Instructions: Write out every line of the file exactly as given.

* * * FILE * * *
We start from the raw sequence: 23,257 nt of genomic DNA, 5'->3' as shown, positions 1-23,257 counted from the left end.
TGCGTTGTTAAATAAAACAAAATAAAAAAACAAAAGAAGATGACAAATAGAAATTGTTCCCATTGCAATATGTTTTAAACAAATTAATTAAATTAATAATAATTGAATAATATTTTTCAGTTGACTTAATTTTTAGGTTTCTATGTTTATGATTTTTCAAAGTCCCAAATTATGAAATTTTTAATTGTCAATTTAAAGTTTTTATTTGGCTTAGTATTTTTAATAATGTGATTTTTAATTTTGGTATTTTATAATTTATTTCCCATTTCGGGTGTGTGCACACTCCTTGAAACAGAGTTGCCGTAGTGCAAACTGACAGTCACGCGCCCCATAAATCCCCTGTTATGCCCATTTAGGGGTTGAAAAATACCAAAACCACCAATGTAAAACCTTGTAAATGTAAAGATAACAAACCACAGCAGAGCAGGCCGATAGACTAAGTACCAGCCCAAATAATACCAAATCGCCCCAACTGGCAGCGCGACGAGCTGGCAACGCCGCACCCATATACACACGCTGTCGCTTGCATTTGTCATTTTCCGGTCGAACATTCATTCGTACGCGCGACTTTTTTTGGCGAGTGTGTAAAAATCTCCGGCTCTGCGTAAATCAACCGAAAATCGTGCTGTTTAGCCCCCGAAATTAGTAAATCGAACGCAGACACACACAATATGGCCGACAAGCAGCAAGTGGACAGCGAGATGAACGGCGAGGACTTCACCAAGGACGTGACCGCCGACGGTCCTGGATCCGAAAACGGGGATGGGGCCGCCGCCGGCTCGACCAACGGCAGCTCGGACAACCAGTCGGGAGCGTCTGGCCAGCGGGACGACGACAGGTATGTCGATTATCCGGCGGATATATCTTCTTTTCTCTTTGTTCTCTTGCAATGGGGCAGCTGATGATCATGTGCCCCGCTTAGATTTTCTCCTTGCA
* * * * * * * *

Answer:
We start from the raw sequence: 23,257 nt of genomic DNA, 5'->3' as shown, positions 1-23,257 counted from the left end.
TGCGTTGTTAAATAAAACAAAATAAAAAAACAAAAGAAGATGACAAATAGAAATTGTTCCCATTGCAATATGTTTTAAACAAATTAATTAAATTAATAATAATTGAATAATATTTTTCAGTTGACTTAATTTTTAGGTTTCTATGTTTATGATTTTTCAAAGTCCCAAATTATGAAATTTTTAATTGTCAATTTAAAGTTTTTATTTGGCTTAGTATTTTTAATAATGTGATTTTTAATTTTGGTATTTTATAATTTATTTCCCATTTCGGGTGTGTGCACACTCCTTGAAACAGAGTTGCCGTAGTGCAAACTGACAGTCACGCGCCCCATAAATCCCCTGTTATGCCCATTTAGGGGTTGAAAAATACCAAAACCACCAATGTAAAACCTTGTAAATGTAAAGATAACAAACCACAGCAGAGCAGGCCGATAGACTAAGTACCAGCCCAAATAATACCAAATCGCCCCAACTGGCAGCGCGACGAGCTGGCAACGCCGCACCCATATACACACGCTGTCGCTTGCATTTGTCATTTTCCGGTCGAACATTCATTCGTACGCGCGACTTTTTTTGGCGAGTGTGTAAAAATCTCCGGCTCTGCGTAAATCAACCGAAAATCGTGCTGTTTAGCCCCCGAAATTAGTAAATCGAACGCAGACACACACAATATGGCCGACAAGCAGCAAGTGGACAGCGAGATGAACGGCGAGGACTTCACCAAGGACGTGACCGCCGACGGTCCTGGATCCGAAAACGGGGATGGGGCCGCCGCCGGCTCGACCAACGGCAGCTCGGACAACCAGTCGGGAGCGTCTGGCCAGCGGGACGACGACAGGTATGTCGATTATCCGGCGGATATATCTTCTTTTCTCTTTGTTCTCTTGCAATGGGGCAGCTGATGATCATGTGCCCCGCTTAGATTTTCTCCTTGCA